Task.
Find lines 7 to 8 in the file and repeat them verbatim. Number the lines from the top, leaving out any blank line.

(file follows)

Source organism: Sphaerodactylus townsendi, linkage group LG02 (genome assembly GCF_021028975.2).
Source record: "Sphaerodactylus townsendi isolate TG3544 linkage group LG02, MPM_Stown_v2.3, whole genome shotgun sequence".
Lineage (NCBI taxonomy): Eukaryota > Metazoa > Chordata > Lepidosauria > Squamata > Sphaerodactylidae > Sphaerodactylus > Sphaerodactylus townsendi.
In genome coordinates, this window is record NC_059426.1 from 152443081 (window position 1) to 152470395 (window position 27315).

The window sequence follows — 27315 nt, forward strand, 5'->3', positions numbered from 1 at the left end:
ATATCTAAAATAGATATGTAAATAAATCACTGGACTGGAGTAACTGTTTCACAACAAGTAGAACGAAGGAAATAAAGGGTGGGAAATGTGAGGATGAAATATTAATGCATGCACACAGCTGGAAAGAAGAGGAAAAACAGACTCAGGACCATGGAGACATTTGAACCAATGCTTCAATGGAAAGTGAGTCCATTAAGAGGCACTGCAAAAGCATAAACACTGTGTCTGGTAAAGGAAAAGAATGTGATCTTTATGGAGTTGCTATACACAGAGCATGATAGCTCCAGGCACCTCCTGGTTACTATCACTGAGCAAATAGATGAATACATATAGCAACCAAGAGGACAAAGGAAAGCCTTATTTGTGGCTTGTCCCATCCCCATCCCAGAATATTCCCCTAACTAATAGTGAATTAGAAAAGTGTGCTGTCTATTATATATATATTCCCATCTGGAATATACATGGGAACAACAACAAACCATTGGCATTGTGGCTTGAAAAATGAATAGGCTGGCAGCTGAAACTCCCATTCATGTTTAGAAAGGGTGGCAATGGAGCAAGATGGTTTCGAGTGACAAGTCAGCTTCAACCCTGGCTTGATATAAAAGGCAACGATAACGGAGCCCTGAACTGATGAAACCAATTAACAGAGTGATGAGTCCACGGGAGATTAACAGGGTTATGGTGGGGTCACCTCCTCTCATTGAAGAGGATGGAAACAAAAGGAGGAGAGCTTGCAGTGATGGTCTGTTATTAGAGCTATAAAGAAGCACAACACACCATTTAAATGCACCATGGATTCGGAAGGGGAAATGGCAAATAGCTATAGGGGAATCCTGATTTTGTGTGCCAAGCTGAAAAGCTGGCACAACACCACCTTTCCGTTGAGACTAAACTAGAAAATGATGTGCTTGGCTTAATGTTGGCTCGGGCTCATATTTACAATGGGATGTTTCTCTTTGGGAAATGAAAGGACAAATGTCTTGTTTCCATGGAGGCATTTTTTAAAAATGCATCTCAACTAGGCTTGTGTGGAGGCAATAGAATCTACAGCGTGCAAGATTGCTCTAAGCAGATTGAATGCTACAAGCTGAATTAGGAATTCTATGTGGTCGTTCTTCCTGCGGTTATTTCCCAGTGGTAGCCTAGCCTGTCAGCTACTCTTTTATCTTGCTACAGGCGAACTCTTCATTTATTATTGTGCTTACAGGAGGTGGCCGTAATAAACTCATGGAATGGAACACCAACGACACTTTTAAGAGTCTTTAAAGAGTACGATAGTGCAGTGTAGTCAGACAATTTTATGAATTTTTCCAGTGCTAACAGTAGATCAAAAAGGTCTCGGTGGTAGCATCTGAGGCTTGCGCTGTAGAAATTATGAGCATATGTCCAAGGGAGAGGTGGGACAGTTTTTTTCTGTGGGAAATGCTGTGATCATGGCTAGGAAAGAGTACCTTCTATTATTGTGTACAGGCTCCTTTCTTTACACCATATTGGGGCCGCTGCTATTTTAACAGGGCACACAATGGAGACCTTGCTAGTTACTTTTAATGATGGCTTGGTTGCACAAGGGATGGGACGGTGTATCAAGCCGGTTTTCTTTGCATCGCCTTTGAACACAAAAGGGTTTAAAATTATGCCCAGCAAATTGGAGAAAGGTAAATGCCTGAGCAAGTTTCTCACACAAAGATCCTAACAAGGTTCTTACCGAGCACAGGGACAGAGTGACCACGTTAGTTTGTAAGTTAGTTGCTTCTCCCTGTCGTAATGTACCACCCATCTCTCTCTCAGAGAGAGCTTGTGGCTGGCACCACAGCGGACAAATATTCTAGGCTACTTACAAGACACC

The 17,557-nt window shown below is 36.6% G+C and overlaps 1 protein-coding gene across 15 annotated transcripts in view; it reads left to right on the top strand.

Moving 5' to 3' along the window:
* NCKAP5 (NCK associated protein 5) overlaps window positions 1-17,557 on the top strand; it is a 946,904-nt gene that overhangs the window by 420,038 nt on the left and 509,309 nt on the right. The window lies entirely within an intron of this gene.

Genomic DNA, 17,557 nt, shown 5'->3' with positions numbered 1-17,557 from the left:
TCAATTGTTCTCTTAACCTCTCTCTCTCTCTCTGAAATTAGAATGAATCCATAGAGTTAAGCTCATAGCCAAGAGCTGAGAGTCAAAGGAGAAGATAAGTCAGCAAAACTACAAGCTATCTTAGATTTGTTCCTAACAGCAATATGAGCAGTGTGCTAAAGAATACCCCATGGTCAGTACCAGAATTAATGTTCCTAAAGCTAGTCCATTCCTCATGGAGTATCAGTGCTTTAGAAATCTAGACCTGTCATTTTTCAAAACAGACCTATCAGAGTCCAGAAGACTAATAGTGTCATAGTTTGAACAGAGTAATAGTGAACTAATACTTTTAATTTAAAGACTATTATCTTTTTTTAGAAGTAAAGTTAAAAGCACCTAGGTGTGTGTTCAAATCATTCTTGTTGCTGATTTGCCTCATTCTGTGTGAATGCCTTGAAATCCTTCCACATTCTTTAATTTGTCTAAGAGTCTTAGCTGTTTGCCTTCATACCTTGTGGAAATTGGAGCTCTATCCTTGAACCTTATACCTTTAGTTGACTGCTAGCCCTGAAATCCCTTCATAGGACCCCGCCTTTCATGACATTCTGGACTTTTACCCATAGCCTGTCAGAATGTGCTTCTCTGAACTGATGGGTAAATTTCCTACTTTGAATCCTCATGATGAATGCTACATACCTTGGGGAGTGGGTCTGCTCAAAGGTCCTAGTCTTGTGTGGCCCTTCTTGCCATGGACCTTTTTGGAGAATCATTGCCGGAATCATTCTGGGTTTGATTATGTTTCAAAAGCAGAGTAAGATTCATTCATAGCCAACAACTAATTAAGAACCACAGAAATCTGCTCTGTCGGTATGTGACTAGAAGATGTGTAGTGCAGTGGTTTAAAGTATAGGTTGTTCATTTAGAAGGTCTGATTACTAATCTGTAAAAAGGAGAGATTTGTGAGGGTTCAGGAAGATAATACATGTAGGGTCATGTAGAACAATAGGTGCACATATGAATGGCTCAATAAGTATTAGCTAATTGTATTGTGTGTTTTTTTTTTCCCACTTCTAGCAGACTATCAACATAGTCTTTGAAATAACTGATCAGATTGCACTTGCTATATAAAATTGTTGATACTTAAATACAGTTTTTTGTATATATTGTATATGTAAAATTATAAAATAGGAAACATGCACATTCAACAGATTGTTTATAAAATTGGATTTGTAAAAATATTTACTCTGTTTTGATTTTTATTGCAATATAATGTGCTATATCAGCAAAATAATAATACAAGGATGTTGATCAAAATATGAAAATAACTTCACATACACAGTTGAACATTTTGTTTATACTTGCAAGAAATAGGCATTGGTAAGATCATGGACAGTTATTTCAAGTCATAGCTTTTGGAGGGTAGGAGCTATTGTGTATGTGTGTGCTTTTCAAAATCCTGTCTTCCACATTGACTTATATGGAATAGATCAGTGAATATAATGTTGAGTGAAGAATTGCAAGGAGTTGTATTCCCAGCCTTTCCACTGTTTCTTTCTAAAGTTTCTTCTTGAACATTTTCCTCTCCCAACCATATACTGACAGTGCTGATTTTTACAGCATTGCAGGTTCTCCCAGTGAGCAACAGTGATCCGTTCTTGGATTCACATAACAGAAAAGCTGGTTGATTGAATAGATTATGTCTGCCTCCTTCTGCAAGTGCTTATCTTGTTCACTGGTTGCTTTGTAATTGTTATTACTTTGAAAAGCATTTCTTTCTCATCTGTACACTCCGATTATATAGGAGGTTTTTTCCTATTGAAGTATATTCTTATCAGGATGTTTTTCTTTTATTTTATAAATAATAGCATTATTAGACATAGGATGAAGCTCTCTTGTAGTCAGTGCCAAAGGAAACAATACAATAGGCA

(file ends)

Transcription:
The 17,557-nt window shown below is 36.6% G+C and overlaps 1 protein-coding gene across 15 annotated transcripts in view; it reads left to right on the top strand.

Moving 5' to 3' along the window: